When bone marrow transplant failed Yong Lu in 2004, he knew Gleevec was probably his last salvation. However, having to pay around 23,500 RMB (estimated $3400) a month for this Swiss made medication to treat his Chronic Myeloid Leukemia (CML), Lu knew his savior would also be his killer.

Running a small textile business in Wuxi, a southern city in Jiangsu province of China, Lu chanced upon a report about Veenat, a drug which the Korean Leukemia Association asserted to mirror Gleevec but coming at one-tenth of its price. Lu spent 3000 RMB (estimated $430) for his new discovery from an Indian supplier and his condition was stabilized within a month.

Seizing the opportunity, Lu started smuggling Veenat and selling it to his fellow countrymen who also could not afford to pay a high price for patent medication. Lu’s story was made into a movie. “Dying to Survive” made its debut this summer and hit 1.3 billion RMB (estimated $163 million) box office within three days. Critics called it the Chinese Dallas Buyers Club, as it highlighted the country’s pressing need for affordable cancer medication.

According to China’s National Pharmaceutical Industry Information Center, her generic drug market is about 916.7 billion RMB (estimated $132 billion) in 2016 and approximately 99% of the near 5000 pharmaceutical companies are manufacturing generic drugs. Unfortunately, China does not have the appropriate know-how to reproduce patent drugs and consumers’ confidence towards home-made medications tend to be low.

China prides herself to be “Factory Asia”, making fine replica of exclusive items and “made in China” label can be read almost anywhere in the World, yet medicine is missing from the big picture. The general office of state council had already requested for an urgent change this April.

Accelerating the pharmaceutical sector

As early as 2014, a group of Chinese MIT graduates had set their eyes on accelerating the pharmaceutical sector with new technology. The vanguards set up XtalPi and Intelligent Digital Drug Discovery and Development (ID4) platform, which combines AI, cloud computing algorithms, and quantum physics in the development of new drugs.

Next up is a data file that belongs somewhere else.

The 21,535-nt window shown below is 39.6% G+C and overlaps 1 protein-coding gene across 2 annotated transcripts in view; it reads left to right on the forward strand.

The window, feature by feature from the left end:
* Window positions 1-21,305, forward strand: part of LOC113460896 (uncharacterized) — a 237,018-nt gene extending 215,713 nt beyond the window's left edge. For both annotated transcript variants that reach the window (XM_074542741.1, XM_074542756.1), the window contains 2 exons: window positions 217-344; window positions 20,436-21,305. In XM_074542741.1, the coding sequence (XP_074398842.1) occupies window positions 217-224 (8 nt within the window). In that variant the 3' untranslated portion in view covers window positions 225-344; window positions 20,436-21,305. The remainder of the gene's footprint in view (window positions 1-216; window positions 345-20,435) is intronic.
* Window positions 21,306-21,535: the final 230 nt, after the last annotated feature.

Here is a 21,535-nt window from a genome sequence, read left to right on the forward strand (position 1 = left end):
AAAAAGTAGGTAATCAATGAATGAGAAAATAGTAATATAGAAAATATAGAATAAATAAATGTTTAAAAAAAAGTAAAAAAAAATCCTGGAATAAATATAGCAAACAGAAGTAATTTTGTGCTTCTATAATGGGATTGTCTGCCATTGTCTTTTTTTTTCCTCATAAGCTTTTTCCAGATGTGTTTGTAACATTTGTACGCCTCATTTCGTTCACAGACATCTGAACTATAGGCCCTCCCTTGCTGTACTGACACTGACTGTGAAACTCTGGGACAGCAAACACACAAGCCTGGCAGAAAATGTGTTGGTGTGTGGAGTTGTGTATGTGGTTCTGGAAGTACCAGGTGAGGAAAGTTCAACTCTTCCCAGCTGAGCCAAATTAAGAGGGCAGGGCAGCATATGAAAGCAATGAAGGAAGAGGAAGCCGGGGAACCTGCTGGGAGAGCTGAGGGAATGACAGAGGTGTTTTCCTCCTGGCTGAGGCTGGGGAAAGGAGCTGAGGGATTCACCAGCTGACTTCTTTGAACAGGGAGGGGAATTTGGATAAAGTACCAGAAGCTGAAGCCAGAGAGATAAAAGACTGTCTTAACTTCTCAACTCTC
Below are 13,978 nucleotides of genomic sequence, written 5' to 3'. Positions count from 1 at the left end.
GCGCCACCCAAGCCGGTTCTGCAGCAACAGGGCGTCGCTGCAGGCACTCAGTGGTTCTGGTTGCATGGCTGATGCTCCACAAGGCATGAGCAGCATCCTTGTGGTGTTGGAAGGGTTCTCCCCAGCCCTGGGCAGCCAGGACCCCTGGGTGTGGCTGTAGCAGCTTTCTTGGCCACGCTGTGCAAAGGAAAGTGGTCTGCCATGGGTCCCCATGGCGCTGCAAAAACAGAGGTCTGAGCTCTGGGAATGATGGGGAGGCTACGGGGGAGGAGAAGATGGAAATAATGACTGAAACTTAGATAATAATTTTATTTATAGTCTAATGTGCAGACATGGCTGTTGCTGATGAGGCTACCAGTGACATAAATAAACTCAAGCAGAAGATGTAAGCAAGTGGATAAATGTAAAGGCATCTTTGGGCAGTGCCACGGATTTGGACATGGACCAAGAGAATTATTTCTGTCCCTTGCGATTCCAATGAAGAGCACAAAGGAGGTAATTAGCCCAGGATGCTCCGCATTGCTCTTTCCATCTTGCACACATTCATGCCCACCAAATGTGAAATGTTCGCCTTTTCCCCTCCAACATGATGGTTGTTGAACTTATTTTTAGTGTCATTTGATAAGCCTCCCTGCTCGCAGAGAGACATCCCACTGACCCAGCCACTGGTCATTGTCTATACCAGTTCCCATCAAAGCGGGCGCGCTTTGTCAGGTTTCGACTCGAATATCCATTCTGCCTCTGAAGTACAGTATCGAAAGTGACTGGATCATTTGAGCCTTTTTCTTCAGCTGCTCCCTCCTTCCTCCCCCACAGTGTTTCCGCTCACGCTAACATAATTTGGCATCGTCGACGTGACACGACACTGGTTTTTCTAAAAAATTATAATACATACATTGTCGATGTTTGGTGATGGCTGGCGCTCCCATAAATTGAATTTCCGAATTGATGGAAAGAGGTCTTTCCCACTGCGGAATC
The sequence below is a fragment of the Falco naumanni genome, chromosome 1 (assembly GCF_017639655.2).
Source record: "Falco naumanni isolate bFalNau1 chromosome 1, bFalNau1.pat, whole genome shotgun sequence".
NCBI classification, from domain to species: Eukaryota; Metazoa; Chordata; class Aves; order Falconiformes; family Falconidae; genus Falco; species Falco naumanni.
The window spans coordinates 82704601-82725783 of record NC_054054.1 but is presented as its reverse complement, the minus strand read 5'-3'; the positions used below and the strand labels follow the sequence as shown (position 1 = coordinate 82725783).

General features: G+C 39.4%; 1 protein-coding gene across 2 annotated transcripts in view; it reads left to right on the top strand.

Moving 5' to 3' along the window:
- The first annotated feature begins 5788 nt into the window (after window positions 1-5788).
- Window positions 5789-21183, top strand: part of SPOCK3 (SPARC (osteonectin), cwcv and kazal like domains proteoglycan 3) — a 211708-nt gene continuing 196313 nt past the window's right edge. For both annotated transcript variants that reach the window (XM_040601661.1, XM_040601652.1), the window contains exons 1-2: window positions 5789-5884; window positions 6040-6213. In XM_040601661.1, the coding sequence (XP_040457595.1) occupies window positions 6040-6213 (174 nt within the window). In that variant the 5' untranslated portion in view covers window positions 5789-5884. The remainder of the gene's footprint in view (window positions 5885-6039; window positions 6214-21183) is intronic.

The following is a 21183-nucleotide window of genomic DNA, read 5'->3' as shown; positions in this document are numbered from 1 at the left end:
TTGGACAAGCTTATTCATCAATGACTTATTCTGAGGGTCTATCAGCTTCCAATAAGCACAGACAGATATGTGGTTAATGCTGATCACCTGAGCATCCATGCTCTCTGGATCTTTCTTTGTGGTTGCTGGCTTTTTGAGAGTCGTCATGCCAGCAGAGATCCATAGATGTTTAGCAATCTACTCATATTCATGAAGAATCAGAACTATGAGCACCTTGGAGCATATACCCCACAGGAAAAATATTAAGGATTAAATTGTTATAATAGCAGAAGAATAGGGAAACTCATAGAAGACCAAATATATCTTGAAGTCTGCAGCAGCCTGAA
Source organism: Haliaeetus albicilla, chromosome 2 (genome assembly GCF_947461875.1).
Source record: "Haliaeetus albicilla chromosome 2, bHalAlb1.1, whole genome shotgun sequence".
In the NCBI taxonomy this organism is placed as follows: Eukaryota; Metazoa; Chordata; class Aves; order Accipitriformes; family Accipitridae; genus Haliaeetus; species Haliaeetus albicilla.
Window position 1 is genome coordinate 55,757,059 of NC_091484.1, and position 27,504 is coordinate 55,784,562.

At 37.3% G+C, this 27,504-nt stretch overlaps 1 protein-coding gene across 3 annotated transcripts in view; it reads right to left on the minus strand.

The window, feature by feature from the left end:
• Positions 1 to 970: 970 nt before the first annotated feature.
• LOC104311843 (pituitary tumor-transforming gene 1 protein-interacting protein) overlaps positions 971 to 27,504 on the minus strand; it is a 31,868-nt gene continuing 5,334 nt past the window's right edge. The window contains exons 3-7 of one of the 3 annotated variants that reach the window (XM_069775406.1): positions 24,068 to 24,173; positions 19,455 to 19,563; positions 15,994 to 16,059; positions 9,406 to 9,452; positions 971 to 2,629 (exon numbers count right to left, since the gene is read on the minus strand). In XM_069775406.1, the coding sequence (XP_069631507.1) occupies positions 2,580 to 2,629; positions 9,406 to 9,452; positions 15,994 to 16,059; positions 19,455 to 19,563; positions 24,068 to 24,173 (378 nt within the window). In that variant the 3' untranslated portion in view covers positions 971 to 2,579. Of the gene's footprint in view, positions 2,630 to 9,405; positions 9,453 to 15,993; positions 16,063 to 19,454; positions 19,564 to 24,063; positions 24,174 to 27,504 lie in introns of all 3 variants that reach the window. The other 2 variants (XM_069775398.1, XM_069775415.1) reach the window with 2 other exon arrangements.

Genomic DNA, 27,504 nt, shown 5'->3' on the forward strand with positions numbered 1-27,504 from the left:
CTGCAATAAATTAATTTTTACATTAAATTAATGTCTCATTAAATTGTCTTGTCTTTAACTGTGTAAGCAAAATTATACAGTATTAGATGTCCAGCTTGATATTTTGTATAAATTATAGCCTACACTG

XtalPi had garnered $15 million from Google, Tencent and Sequoia at the beginning of 2018 to expand on its computational models which assist in speedy drug development. In May, XtalPi also announced its collaborations with Pfizer and IBM Watson, to develop new drugs from existing formulas and uncover new treatment combinations via precision medicine.

Furthermore, LinkDoc, another up and coming AI company, is aiming to build the largest cancer data platform in China. They have mapped part of the data with the locations where cancer patients seek medical help, highlighting the discrepancy in resources allocations. After securing one billion RMB (estimated $144 million) of financing this July, LinkDoc will be working with hospitals and other Chinese pharmaceutical tycoons to ensure cost of clinical trials is lowered by at least 30%.

Transformation from patent to generic and beyond

Regardless of patent or generic drugs, China is desperate for a transform. She is now investing on US based startups, hoping to import their products and expertise. Nevertheless, time and again, corporate scandals, drug reliability, and Chinese’s preference to go after big brands and names for their purchase, are still posing immense challenges.

Coupled with the fact that it will be at least a good handful of years before a new drug gets approved and launched and thus far, no AI has successfully developed any drug, China’s pharmaceutical industry is not walking on an entirely paved path, but it’s exactly the huge hurdle and demand which attracts foreign investors.

As Will Polkinghorn, the founder of Driver, a company building a treatment access platform for cancer patients, told Forbes, “for us, China is just an ideal opportunity given the fact they have got this enormous problem,” and he is referring to the thousands of cancer patients like Lu, who are dying to find ways to survive.


Author Bio

Hazel Tang A science writer with data background and an interest in the current affair, culture, and arts; a no-med from an (almost) all-med family. Follow on Twitter.